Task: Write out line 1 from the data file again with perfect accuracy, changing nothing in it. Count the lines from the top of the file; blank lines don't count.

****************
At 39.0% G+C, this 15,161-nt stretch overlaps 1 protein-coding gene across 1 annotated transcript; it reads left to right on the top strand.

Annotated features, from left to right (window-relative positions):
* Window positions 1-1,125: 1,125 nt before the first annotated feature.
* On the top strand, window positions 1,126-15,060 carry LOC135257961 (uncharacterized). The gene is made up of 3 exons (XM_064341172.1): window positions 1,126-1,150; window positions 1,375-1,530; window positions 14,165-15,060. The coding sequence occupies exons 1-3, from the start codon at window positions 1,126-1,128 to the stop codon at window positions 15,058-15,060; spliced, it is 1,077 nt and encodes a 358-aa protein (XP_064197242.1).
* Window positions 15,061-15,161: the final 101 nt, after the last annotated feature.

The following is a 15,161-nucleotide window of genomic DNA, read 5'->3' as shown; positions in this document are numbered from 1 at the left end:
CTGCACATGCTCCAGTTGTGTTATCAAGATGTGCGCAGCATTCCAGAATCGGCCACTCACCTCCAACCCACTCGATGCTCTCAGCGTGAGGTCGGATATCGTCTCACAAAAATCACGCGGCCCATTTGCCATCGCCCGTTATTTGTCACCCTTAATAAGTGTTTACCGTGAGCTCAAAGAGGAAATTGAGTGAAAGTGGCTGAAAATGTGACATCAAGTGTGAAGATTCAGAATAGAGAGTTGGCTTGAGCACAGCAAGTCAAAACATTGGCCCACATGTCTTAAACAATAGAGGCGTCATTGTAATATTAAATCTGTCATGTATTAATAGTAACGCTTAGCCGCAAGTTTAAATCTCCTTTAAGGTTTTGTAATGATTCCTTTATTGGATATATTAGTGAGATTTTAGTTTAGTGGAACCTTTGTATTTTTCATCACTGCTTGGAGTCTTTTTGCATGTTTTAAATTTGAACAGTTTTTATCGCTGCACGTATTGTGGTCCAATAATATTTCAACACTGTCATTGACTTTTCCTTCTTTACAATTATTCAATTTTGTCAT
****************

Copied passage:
At 39.0% G+C, this 15,161-nt stretch overlaps 1 protein-coding gene across 1 annotated transcript; it reads left to right on the top strand.